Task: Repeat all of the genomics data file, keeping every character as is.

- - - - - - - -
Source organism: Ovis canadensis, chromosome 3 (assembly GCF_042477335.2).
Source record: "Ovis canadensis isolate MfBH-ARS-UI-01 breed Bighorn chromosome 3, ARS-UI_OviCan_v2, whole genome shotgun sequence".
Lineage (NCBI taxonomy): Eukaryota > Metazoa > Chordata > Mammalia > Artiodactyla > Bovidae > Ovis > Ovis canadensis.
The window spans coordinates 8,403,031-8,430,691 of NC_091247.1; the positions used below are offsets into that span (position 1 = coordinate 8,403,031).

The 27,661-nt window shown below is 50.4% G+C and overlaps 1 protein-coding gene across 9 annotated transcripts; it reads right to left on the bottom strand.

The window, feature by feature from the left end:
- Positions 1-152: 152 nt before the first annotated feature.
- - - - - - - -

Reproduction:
Source organism: Ovis canadensis, chromosome 3 (assembly GCF_042477335.2).
Source record: "Ovis canadensis isolate MfBH-ARS-UI-01 breed Bighorn chromosome 3, ARS-UI_OviCan_v2, whole genome shotgun sequence".
Lineage (NCBI taxonomy): Eukaryota > Metazoa > Chordata > Mammalia > Artiodactyla > Bovidae > Ovis > Ovis canadensis.
The window spans coordinates 8,403,031-8,430,691 of NC_091247.1; the positions used below are offsets into that span (position 1 = coordinate 8,403,031).

The 27,661-nt window shown below is 50.4% G+C and overlaps 1 protein-coding gene across 9 annotated transcripts; it reads right to left on the bottom strand.

The window, feature by feature from the left end:
- Positions 1-152: 152 nt before the first annotated feature.